Today was the first main stage event day of the World Domination Summit. There were so many speakers on so many inspirational topics that it was impossible to answer the question, Which was your favorite? The topic of fighting fear came up quite a bit, and of course that's the big one. Fear holds more people back from more things than anything else ever could.
I got into a conversation with a new friend about irrational fears. I shared my realization that I'm afraid of all the wrong things. I'm not afraid of spiders, dogs, snakes, jumping over fire, running a marathon, backpacking into the woods, traveling alone, being seen naked, going to the dentist, getting bit by a fire ant, climbing a rope, getting muddy, or a bunch of other common fears. I've been transforming my fear of public speaking into enthusiasm very quickly. On the other hand, I'm afraid of glamming up my appearance. As I shared, my friend responded that he was afraid of...shaving his head! He had been considering it because his hairline is receding (or so he claims), but was afraid to do it.
Hearing someone else's fear is often very funny. It's funny because until that moment, we've seen this person as completely competent and self-assured, and now we realize, Hey, every single one of us is paralyzed into inaction by something silly! It's also funny when it's something we don't fear ourselves. I've met people who were afraid of: balloons, moths, werewolves, and birds, of all things. People are often afraid of my parrot Noelle, which, to anyone who knows her, is patently absurd. Anyway, it seemed comical to fear shaving one's head, because hair grows back. I said, "What's the worst that could happen? You wouldn't like it, and three months later it would grow back." My husband chimed in, "Three weeks. In three weeks you'd just have a buzz cut." We collectively decided that he should ask a man who did shave his head regularly to tell him what it was like. You know, like what kind of razor did he use? Did he still use shampoo, or Turtle Wax?
We did a written exercise during the event. There was a picture of a circle representing your comfort zone. The exercise was to write something in the circle that you're comfortable doing, and then to write something outside the circle that scares you but that could be good for you. (Obviously, you should be afraid of things like taking love for granted, making life difficult for Future Self, or eating high fructose corn syrup). I wrote 'typing' and 'hair styling.' HEY! I'm making myself vulnerable here. Quit laughing!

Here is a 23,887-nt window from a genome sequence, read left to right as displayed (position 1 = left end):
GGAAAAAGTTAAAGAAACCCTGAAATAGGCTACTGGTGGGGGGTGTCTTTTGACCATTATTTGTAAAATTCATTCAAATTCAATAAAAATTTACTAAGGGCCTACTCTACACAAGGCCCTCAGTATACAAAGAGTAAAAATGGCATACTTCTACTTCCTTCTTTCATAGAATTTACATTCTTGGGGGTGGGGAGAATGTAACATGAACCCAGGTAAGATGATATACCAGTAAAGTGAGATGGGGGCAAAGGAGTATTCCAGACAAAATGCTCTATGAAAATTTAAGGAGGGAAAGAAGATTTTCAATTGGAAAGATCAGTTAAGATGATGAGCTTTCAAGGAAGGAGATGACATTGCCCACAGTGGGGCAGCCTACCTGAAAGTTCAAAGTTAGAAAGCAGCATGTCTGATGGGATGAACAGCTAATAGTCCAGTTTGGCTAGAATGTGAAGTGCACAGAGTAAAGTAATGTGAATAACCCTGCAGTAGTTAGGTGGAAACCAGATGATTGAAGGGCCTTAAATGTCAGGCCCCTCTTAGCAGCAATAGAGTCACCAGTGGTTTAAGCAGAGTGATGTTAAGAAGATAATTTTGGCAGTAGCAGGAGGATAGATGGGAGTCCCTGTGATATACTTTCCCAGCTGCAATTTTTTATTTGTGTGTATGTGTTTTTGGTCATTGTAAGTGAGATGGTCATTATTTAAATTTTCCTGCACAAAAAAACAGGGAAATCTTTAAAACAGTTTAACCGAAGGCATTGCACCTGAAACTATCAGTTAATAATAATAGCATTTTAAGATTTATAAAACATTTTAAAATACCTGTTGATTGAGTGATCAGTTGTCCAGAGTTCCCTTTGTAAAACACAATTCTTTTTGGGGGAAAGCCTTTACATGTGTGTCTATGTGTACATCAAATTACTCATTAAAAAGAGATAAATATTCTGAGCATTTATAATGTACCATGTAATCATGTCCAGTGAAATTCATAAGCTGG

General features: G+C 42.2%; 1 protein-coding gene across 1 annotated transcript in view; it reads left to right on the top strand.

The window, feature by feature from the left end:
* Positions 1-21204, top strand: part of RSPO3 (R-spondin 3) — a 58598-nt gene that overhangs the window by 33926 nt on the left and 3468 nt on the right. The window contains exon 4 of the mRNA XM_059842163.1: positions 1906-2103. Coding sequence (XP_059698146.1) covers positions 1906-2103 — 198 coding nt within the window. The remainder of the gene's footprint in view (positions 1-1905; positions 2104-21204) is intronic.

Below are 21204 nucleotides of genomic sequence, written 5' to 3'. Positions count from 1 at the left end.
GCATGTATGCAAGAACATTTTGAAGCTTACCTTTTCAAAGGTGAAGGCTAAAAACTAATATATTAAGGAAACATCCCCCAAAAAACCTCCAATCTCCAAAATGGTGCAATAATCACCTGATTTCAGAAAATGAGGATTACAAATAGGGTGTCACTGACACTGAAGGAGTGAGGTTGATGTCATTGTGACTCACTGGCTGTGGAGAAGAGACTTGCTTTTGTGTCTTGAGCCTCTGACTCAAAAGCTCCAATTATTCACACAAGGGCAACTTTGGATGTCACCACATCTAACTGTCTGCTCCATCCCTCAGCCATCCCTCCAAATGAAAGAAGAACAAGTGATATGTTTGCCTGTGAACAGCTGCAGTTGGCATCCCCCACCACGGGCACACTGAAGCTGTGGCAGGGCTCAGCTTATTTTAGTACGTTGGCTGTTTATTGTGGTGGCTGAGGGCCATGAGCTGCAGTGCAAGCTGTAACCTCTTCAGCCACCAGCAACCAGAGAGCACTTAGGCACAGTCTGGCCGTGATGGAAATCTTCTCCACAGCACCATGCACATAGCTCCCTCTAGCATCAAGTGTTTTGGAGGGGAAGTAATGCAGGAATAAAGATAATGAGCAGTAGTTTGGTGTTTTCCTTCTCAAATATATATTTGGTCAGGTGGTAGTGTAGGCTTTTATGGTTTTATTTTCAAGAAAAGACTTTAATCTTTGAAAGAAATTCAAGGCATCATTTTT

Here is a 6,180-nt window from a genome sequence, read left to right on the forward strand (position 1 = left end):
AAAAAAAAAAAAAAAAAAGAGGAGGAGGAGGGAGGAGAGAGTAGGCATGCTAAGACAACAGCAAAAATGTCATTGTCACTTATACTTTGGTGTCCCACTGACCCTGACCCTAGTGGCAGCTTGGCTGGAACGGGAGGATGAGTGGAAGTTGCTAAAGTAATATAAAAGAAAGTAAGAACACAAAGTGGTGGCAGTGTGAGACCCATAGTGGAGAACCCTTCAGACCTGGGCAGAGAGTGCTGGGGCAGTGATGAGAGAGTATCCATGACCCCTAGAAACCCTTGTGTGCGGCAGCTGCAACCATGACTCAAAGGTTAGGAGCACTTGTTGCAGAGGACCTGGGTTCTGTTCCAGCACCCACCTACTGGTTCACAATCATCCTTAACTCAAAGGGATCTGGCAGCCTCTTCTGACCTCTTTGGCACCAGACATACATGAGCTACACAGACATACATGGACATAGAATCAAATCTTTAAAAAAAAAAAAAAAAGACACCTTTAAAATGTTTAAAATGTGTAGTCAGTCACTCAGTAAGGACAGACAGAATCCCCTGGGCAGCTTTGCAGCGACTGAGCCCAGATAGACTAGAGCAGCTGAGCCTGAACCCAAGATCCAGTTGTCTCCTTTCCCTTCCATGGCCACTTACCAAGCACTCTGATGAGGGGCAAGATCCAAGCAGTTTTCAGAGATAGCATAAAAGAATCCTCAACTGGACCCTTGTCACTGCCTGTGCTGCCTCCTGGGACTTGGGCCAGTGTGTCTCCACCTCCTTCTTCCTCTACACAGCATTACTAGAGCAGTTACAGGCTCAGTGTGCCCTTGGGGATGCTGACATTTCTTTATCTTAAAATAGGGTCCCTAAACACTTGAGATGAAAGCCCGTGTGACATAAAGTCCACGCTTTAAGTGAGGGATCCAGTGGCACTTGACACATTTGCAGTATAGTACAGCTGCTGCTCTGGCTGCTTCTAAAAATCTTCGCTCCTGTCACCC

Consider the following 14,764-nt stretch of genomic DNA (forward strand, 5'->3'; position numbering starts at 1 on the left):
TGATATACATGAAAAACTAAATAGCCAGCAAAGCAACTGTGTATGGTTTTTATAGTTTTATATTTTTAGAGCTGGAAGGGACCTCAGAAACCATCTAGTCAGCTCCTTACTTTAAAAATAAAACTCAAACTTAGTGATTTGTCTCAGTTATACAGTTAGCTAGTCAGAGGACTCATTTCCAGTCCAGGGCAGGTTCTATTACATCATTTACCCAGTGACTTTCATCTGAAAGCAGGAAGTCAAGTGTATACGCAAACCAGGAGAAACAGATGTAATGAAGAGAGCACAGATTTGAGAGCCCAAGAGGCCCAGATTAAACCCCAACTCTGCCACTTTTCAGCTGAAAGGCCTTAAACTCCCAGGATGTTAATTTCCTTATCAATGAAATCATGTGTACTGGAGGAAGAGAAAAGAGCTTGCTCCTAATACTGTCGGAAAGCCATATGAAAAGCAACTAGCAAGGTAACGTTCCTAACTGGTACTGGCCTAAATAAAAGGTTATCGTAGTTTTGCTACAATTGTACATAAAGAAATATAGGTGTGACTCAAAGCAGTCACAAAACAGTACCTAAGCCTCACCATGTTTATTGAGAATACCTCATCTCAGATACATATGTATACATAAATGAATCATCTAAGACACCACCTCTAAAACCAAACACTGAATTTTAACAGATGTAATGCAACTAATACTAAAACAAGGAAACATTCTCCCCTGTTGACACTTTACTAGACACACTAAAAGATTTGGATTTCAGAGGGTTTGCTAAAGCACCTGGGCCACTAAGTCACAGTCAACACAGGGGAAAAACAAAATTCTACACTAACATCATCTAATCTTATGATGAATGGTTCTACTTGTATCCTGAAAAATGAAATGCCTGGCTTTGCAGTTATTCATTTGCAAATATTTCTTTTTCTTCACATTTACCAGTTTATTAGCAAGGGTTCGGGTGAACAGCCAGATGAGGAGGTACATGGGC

Then I saw that my husband had written 'engineering' and 'blogging.' I laughed. "For me those would be opposite." He laughed, too, at the irony of it. Being expected to work as an engineer would be very intimidating for many people. I'm not sure he even realized at first that he had nothing to fear about blogging, because he happens to share a bed at night with someone who would happily walk him through the process. I told him during the break that I'd help him with anything he wanted. I'd even take dictation for him while he worked on his topic list. In five minutes we were able to determine what he wanted to call it, how often he would post, and a couple of people he would ask to guest post.
This is the great thing about collaboration. No matter the endeavor, parts of it will be easy, parts of it will be emotionally challenging, and parts of it will be mentally challenging or confusing. I'm convinced that we'll easily do anything that we 1. WANT to do and 2. KNOW HOW to do. What we often ascribe to lack of willpower or motivation, I ascribe to lack of enough ideas to figure out an approach. For instance, I'd happily go to live in Sevilla, Spain for a while, and I know my husband feels the same way, but at the moment we don't know how we would manage it. We know it's possible, we just don't know how it's possible for us any time in the near event horizon. On the other hand, if we did know how to do it but didn't feel the time was right, we'd wait, because we didn't want it. With the example of the incipient blog, my husband has the desire, and he can proceed without know-how, because he has a willing collaborator. He'll quickly know at least as much as I do, learning by doing. I pointed out to him all the ways he has helped me with various things, so he wouldn't feel like it was too much for him to ask.
Helping people is one of the greatest pleasures in life, and that's a hard fact of psychology. It is known.
An idea popped into my head, and it built throughout the day. I planned to host my own meet-up on Monday afternoon. I had the name of the meet-up, the location, my outfit, the verbiage for the app, and a list of exercises. By the end of the day, I was FIRED UP about this meet-up! I was just settling in to write up the submission, when I saw: a new meet-up. At the same time. About essentially the identical topic. This was equal parts disappointing and hilarious. Either I am tuned into the cosmic network, or my manifesting ray was turned on full force! I wasn't sure whether to be jealous or just to let myself be lazy and watch someone else do all the work. My idea could easily turn into a larger-scale project, which I may execute when I'm finished with my current gig. At worst, I'll learn something from someone else's presentation. At best, I'll be a great value-add who can validate the material.
This is what's become of my public speaking resolution this year. I've gone from a state of fear, dread, and inner turmoil to a state of anticipation and excitement. I now have the desire to be able to speak at a public event such as this. That's the fascinating thing about fear: greater knowledge makes the fear far less frightening. Sometimes it even starts to be appealing.
I've been working with chronic disorganization, squalor, and hoarding for over 20 years. I'm also a marathon runner who was diagnosed with fibromyalgia and thyroid disease 17 years ago.